Scientists discover a soil bacteria that can protect against stress By Grace Olson for Prevention
The health industry is full of diets, exercises and therapies for stress relief. But researchers from the U.S., Hungary and the U.K. suggest a more down-to-earth stress buster – with dirt.
In their study, which was published in the journal Psychopharmacology, the team found that Mycobacterium vaccae, a bacterium found in soil, produces an anti-inflammatory fatty acid that can reduce inflammation and even prevent stress.
Prevent stress by spending time with dirt
While earlier studies have revealed the anti-inflammatory benefits of M. vaccae, researchers investigated the molecular mechanism that produces this effect. For the current study, the team investigated the bacterium’s constituents and found a unique triglyceride – a constituent of fat – that exhibited anti-inflammatory qualities.
“We think [that] there is a special sauce driving the protective effects in this bacterium,” explained Christopher Lowry, the corresponding author of the study and an associate professor from the University of Colorado Boulder. “And this fat is one of the main ingredients in that special sauce.”
In the study, the team synthesized the fatty acid, which they called 10(Z)-hexadecenoic acid, in mouse immune cells, specifically the macrophages. Macrophages are immune cells that locate and “eat” harmful compounds in the body, including bacteria, fungi and parasites. Researchers discovered that the fatty acid bound with a signaling protein called proliferator-activated receptor (PPAR) found inside the immune cell. This event, in turn, blocked pathways which promoted inflammation.
From these findings, the researchers were able to come up with a theory of how M. vaccae works. Once the soil bacterium gets inside immune cells, it released the anti-inflammatory fatty acid. Afterward, it binds with the PPAR and prevents the onset of inflammation. This, researchers believed, may help protect a person against stress.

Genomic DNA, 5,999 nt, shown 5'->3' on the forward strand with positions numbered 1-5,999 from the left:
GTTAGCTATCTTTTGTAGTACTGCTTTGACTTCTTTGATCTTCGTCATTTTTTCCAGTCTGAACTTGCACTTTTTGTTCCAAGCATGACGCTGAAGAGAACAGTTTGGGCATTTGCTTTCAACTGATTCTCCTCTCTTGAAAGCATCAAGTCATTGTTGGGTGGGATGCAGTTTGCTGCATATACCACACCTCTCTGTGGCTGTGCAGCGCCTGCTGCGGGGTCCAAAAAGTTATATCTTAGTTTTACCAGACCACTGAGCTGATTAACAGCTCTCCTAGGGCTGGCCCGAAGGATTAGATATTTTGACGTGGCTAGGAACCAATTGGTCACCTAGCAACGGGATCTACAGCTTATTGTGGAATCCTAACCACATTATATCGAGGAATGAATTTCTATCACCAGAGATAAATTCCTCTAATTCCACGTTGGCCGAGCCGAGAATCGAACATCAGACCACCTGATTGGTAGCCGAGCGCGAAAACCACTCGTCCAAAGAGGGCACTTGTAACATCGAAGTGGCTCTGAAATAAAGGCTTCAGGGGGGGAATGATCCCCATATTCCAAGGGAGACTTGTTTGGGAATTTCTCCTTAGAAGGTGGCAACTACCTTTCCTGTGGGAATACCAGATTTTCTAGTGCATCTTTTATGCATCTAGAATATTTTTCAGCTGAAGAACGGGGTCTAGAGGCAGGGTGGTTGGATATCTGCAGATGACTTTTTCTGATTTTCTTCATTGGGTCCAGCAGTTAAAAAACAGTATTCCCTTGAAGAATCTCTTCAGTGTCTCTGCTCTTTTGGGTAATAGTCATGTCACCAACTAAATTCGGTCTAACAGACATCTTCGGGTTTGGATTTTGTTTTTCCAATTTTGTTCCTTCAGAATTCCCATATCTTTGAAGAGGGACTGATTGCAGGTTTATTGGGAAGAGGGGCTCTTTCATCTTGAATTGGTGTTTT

Rethinking the hygiene hypothesis
Scientists have known that, contrary to popular belief, exposure to nature and microorganisms have beneficial effects on the body. In 1989, David Strachan, a British scientist, put forward the “hygiene hypothesis” to explain how this works. The theory proposes that exposure to potentially harmful microorganisms can help a person develop resistance or immunity to them. Thus, when a person secludes him/herself from them, he/she is more likely to get sick.
However, studies after that have shown that there were more factors to consider. Some scientists proposed the “old friends” theory. This states that humans and microorganisms developed together and have a mutually beneficial relationship. While the hygiene hypothesis criticizes humans’ obsession with cleanliness, this theory implicates a wider set of possible reasons. This includes aggressive antibiotic use and staying indoors too much.
This particular study offers a deeper insight into how interacting with microorganisms has beneficial effects on humans. It pointed out how this relationship works on a molecular level. Not only do microorganisms help build immunity to possible malignant effects but they also boost the immune system by preventing inflammation.
The study’s findings have numerous potential applications, especially in mental and children’s health. Overall, the study has shown that spending time with dirt is not so bad.